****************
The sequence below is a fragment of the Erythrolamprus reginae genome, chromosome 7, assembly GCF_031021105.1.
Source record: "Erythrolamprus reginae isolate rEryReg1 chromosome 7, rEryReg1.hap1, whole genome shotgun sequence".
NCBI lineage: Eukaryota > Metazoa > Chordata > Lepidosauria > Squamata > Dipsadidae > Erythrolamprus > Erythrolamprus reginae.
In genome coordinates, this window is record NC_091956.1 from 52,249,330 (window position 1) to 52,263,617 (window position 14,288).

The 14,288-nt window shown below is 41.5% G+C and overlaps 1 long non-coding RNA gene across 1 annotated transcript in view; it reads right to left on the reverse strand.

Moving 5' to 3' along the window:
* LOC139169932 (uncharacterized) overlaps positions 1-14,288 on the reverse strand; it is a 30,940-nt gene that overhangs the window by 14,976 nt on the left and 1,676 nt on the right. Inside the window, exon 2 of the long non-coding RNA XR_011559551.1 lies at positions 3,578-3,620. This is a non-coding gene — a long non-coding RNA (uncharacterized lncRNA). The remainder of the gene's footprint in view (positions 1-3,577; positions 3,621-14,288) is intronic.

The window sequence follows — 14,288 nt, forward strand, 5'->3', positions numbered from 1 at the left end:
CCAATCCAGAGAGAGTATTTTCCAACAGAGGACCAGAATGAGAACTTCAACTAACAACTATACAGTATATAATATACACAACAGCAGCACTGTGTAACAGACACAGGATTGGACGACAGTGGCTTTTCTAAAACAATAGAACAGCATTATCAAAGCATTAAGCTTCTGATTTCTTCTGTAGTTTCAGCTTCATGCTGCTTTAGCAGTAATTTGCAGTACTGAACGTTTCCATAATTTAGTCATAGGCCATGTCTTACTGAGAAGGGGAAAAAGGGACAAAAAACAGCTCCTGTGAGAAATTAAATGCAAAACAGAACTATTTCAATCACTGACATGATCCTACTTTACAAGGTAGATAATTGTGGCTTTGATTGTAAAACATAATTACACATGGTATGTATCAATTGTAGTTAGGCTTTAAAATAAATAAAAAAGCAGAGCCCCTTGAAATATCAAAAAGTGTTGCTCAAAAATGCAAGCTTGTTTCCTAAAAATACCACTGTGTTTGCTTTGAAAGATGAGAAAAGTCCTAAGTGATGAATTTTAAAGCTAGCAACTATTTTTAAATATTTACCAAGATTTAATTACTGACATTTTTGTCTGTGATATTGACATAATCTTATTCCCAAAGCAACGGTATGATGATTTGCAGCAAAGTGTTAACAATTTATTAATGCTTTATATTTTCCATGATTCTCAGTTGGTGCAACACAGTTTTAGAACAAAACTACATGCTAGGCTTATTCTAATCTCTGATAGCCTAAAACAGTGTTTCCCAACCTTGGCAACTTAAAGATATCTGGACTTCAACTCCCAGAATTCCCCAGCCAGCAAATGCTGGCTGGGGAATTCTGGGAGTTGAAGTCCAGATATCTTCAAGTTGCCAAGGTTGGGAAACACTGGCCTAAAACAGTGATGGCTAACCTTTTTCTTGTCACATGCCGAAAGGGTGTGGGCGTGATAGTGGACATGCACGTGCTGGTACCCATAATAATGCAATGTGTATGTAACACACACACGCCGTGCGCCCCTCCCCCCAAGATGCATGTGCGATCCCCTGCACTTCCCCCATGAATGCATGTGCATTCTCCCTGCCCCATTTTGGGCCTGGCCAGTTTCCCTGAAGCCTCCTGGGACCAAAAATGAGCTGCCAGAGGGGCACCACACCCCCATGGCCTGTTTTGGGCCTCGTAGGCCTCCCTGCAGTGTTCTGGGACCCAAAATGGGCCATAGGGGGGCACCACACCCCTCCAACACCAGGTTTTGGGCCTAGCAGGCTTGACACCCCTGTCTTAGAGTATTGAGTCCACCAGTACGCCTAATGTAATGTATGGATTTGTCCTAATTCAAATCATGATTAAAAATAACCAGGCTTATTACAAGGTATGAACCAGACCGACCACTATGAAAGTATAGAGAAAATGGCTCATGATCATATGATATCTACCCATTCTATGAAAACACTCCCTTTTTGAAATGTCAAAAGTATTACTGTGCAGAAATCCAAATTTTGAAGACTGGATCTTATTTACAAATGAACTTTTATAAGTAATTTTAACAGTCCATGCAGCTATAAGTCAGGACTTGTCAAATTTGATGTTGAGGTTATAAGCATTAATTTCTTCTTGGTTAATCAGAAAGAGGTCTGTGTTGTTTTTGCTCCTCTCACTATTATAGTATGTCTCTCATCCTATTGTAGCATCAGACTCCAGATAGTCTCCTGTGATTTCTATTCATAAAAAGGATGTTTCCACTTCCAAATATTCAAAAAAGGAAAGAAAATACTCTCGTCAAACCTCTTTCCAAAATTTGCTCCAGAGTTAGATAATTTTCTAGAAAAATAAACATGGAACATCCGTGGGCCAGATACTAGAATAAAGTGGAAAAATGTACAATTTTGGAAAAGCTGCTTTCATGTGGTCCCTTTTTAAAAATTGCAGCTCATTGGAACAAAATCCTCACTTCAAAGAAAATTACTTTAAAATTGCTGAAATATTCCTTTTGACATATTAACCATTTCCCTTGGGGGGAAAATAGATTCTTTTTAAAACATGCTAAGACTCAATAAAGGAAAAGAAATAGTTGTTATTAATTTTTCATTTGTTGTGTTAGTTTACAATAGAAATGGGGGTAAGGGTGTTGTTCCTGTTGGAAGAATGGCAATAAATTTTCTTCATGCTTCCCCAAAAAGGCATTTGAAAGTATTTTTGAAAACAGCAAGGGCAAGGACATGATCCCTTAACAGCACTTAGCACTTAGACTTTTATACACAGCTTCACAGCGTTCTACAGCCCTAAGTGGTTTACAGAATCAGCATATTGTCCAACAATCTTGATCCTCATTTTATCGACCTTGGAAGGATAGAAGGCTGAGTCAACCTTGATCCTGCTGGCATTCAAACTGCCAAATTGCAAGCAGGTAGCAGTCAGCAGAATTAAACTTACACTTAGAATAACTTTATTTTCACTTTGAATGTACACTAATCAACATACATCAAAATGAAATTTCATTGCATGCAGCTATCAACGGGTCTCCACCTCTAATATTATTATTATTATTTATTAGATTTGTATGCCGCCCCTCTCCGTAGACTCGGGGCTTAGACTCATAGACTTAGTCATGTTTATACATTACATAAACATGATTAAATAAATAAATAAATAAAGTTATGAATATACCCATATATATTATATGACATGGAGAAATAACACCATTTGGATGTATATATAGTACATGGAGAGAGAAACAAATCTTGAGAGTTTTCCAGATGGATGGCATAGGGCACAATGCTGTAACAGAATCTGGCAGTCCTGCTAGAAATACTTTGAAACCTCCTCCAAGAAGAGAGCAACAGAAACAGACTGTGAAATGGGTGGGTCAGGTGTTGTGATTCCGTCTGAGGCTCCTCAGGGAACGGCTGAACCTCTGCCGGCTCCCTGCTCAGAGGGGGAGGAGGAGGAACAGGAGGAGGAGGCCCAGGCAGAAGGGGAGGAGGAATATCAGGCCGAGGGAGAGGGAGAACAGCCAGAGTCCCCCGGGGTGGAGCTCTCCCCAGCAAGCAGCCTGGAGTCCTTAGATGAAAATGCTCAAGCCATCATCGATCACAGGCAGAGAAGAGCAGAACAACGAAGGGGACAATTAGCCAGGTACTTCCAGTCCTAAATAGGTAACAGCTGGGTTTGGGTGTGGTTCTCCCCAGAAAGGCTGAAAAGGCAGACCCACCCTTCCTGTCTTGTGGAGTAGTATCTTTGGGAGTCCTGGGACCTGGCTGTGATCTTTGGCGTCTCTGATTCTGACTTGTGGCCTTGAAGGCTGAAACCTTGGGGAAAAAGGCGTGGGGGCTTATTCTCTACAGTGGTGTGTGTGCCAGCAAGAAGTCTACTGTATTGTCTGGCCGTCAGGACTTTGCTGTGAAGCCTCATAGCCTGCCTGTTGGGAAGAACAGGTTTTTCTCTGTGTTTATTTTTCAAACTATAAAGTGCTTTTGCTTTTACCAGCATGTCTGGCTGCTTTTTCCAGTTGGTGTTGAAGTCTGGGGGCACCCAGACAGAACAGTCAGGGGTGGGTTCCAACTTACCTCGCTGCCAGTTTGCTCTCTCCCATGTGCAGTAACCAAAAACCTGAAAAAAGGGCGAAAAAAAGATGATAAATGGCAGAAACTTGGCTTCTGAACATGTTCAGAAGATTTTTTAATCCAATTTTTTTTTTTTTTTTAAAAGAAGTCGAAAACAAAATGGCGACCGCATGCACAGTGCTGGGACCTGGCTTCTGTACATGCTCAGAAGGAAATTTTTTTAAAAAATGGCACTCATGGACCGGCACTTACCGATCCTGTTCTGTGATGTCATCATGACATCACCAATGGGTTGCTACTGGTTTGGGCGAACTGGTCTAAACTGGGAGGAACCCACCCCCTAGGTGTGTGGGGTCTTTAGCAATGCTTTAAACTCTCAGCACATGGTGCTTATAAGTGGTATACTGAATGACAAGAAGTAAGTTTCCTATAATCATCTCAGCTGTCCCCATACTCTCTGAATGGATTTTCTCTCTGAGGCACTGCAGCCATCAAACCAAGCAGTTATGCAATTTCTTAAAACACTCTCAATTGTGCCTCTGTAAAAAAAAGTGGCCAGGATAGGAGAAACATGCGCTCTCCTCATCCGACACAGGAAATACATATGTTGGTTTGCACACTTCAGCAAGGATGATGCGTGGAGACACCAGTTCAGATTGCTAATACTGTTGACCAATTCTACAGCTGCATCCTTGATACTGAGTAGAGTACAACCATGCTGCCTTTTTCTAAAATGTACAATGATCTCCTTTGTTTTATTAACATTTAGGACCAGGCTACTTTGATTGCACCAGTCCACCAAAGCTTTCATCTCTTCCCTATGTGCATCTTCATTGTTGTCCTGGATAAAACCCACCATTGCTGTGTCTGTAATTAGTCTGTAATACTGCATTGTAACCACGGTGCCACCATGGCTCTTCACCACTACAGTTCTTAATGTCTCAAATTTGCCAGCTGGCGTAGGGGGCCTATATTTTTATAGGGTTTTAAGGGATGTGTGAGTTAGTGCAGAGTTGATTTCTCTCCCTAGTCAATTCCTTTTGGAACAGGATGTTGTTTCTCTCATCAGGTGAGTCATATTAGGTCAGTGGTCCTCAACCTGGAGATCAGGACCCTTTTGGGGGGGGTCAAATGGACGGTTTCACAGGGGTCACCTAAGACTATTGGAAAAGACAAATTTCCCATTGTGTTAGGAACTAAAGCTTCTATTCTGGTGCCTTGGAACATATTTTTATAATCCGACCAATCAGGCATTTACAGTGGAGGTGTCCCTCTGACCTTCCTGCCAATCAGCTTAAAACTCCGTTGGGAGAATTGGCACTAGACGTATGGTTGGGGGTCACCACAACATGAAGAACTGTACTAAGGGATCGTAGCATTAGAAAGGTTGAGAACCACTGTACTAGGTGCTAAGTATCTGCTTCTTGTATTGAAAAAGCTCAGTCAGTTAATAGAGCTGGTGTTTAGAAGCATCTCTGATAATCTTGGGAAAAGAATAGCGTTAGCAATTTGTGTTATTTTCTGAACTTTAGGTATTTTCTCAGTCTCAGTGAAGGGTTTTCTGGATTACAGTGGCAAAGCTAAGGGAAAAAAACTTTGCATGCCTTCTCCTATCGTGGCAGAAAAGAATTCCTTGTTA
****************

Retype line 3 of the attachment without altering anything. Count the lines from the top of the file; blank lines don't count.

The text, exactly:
NCBI lineage: Eukaryota > Metazoa > Chordata > Lepidosauria > Squamata > Dipsadidae > Erythrolamprus > Erythrolamprus reginae.